It’s strange that such a crucial and consequential episode featured so much world building, and stranger still that it was worked into the story nearly seamlessly. This episode had to pull double duty as it brought the real conflict of the Elseworlds arc into focus while simultaneously expositing the key information and establishing the setting of the new Batwoman series due next year.
Needless to say, I am sold.
The Arrowverse has been dancing around the possibility of the existence of Batman for ages now, even going so far as to namedrop Bruce Wayne last season. Tonight we finally got to see what this Gotham City looks like and how it is getting along. The answer? Worse than we are expected to believe Gotham usually gets along.
Fans can put their hopes of seeing an Arrowverse Batman away, as we learn from Oliver that Batman left Gotham for good, three years ago. Though I don’t doubt they could cast a Bruce Wayne the way Supergirl cast its Clark Kent.
Gotham has a new protector, and her name is Kate Kane. Ruby Rose burst onto the screen in a big way, showing us a soon-to-be protagonist with a lot of reservations about her vigilante cousin skipping town but who also is not afraid to don the cowl when she needs to. She gets her moment to shine when she stops Barry and Oliver from killing each other under the influence of Scarecrow toxin with one impressive slow-motion kick. The Gotham City plot provided Elseworlds ample opportunity for none-too-subtle Batman easter eggs, mostly with names of villains still in the circuit that give us a snapshot of what this Gotham will be as we prepare to enter it regularly.
It is plain to see that Batwoman will be a show unlike any of the universe that preceded it. What struck me most about our heroes’ time spent in Gotham is the carefully considered color palette. The grays and browns of a city left to rot are nothing new, stretching all the way back to Tim Burton in 1989. But the colorful lights shone against the brightly-costumed heroes in contrast to the grim hellscape surrounding them are already making for gorgeous composition that neither of the four pillar CW series have been able to employ. It was a hell of a way to make a first impression, and Ruby Rose is already shaping up to be a delightfully intriguing addition to the universe.
Batwoman was not inserted into the canon in the most organic of ways, as more of the time spent in Gotham City was spent establishing the new series than actually pursuing Dr. John Deegan through Arkham Asylum. Very quickly we learned that Deegan is the one who switched Barry and Oliver’s lives (accidentally), he did so in a search for personal power using a magical book bestowed upon him by the ridiculously overpowered Monitor, who is doing so to test various earths so that he might prepare for a prophecized crisis and an impending villain even more powerful than he is.
I don’t know how I feel about this development. Elseworlds is only a three-part event but there is clearly a lot more to explain about it before wrapping up. Not to mention it still has to introduce and defeat this massive terrifying mystery villain in the same span of time. The teases that we saw on each respective show on Earth-90 seem to have occurred before the events of the crossover so there will likely be no answers on that front.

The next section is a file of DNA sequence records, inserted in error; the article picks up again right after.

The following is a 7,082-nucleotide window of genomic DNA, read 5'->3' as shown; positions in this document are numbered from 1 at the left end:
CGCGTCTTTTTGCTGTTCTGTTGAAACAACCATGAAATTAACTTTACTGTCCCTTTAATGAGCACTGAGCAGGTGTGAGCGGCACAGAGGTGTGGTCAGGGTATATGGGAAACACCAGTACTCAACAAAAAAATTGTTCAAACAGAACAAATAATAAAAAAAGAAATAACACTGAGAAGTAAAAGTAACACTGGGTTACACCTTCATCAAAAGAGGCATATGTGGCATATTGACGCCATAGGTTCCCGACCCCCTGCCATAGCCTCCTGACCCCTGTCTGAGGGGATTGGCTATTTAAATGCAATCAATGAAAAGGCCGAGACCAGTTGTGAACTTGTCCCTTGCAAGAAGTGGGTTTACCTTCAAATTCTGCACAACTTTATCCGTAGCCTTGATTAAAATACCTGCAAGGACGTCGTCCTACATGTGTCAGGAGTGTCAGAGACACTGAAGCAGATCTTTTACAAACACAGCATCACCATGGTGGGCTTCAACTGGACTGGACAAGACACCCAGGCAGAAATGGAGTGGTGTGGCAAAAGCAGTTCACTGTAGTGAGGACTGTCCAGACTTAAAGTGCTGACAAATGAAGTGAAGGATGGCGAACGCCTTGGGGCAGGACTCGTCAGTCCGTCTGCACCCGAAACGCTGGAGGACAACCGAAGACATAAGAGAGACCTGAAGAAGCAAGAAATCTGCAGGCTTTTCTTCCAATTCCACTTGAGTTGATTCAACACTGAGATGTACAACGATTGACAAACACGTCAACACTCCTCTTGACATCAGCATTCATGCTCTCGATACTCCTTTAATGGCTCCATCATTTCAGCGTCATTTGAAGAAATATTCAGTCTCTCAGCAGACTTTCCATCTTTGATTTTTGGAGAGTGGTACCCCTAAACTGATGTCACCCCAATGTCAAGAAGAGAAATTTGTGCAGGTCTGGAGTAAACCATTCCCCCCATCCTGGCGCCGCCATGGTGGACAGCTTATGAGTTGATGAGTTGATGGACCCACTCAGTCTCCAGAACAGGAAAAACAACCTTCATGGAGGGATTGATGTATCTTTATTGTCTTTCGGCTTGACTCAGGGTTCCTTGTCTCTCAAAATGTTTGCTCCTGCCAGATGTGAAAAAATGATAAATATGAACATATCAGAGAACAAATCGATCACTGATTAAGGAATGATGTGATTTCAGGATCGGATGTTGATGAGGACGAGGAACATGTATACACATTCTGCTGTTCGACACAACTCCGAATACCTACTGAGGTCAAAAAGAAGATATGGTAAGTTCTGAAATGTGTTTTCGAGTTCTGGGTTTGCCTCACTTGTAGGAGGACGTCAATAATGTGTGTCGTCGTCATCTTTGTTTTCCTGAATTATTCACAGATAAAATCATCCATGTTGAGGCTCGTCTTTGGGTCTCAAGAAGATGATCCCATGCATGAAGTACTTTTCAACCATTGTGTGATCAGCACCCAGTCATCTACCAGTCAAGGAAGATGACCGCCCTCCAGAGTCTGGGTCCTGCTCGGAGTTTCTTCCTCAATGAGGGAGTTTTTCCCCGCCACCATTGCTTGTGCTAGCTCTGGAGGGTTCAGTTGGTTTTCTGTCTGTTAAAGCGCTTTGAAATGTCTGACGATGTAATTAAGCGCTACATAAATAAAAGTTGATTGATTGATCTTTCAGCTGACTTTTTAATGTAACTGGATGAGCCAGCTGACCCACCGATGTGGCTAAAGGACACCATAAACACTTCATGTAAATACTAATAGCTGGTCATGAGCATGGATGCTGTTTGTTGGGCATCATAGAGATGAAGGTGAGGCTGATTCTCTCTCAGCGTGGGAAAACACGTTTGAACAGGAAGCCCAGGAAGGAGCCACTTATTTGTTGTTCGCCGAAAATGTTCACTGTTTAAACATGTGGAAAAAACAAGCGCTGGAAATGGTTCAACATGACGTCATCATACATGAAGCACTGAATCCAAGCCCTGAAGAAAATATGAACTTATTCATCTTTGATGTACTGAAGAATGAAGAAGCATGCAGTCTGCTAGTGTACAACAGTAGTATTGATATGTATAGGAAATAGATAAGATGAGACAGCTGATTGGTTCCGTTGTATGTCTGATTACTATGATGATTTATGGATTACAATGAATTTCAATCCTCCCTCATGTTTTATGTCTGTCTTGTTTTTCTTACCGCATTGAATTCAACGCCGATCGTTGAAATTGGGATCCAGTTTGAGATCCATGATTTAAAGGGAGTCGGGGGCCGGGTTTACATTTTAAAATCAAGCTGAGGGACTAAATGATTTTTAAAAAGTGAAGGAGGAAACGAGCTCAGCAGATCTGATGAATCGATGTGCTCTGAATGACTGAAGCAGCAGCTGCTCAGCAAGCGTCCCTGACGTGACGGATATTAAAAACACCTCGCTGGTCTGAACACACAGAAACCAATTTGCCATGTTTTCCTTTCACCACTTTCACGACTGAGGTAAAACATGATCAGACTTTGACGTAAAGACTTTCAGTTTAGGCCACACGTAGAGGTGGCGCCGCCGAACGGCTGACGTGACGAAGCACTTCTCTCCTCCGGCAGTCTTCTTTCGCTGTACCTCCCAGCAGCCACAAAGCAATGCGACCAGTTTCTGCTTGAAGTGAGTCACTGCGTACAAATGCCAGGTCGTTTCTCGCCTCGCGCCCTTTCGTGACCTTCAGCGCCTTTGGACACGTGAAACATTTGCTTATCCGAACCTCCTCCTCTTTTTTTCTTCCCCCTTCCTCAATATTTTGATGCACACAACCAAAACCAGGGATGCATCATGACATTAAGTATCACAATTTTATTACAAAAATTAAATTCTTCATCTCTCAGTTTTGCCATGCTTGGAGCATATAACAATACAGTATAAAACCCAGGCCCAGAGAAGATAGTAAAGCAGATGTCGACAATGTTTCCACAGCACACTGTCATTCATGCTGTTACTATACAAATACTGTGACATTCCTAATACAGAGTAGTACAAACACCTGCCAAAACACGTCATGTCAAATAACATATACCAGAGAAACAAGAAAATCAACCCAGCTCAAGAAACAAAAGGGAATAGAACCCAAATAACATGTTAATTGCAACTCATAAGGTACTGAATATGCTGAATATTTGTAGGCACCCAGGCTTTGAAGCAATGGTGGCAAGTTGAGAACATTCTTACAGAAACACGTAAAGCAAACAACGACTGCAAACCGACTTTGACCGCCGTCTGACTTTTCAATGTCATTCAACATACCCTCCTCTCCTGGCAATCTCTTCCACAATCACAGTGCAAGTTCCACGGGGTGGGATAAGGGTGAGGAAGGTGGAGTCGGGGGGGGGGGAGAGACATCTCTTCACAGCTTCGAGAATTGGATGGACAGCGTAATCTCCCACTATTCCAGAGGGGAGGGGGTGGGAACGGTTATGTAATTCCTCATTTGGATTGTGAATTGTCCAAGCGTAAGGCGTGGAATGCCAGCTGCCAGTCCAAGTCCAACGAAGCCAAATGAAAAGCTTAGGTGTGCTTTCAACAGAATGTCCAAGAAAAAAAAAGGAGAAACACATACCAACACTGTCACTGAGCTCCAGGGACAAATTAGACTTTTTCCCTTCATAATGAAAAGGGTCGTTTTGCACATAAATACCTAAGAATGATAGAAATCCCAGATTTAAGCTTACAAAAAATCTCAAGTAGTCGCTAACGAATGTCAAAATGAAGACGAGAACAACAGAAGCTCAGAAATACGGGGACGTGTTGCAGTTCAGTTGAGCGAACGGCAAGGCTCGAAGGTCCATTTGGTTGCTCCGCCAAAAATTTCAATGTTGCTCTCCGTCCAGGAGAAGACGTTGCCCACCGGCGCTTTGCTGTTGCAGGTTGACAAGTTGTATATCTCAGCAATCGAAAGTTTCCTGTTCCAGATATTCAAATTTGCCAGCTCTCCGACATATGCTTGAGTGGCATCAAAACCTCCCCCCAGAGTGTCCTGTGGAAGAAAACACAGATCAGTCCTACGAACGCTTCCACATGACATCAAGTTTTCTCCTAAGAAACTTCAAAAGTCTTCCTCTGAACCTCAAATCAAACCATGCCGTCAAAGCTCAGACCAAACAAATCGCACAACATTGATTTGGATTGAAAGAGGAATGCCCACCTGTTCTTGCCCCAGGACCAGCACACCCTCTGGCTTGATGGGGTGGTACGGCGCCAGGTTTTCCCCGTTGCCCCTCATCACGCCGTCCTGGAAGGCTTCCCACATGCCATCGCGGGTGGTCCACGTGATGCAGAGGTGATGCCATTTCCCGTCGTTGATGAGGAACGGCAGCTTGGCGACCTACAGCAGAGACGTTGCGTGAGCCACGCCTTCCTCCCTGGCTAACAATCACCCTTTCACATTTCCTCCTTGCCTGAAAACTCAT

Part 3 seems to be in danger of over-stuffing itself by a large degree that it cannot possibly catch all the balls it has in the air. Although I must admit, the revelation that John on Earth-90 is John Stewart was an ingenious bit of writing, and I low-key freaked out when Earth-90 Barry Allen said it.
Monitor is clearly stronger than any villain who has come before, able to both change reality and stop all 3 of the heroes by barely lifting a finger. The final seconds of the episode seem to leave Barry and Oliver in real trouble, now without powers as fugitives from the law, being enforced by Malcolm Merlyn (John Barrowman is always welcome in my Arrowverse), Grant Wilson and (because someone in the writers room hates me) Ricardo Diaz. All three of whom are the least of their troubles, as a black-suited Superman has landed with his eyes locked on the former heroes
In between the contractually obligated superhero fights (not that I’m complaining) and more of Barry and Oliver’s Freaky Friday (Quantum Leap?) situation, this episode also found time to address some of the more pertinent recent developments of the Arrow season. Specifically, the rift created between Oliver and Felicity since his return from prison. They could have easily extended this separation between them for another several weeks, but I am glad it was addressed immediately. Oliver’s speech about how he feel about Felicity was exactly what was needed. And, as long as everyone is permitted to remember this event when it’s over, Olicity shouldn’t have anything to worry about.
As has been the case since these crossovers began two years ago, Supergirl is the undisputed MVP. Melissa Benoist being a better actress than everyone else involved, she is able to radiate charisma and charm despite never being the episode’s focus. The confidence balanced with bubbly friendliness Barry and Oliver bring out in her is something we don’t get to see too often on Supergirl, but it is easily one of the most enthralling components of her entire character.
Elseworlds Part 2 lays the groundwork for a great new series set in Gotham while also setting the stage for an action-packed finale, but I worry that it may be too crowded to be the climactic event for which it endeavors.< By the way, where is Nora during all of this? Overall rating: 8 out of 10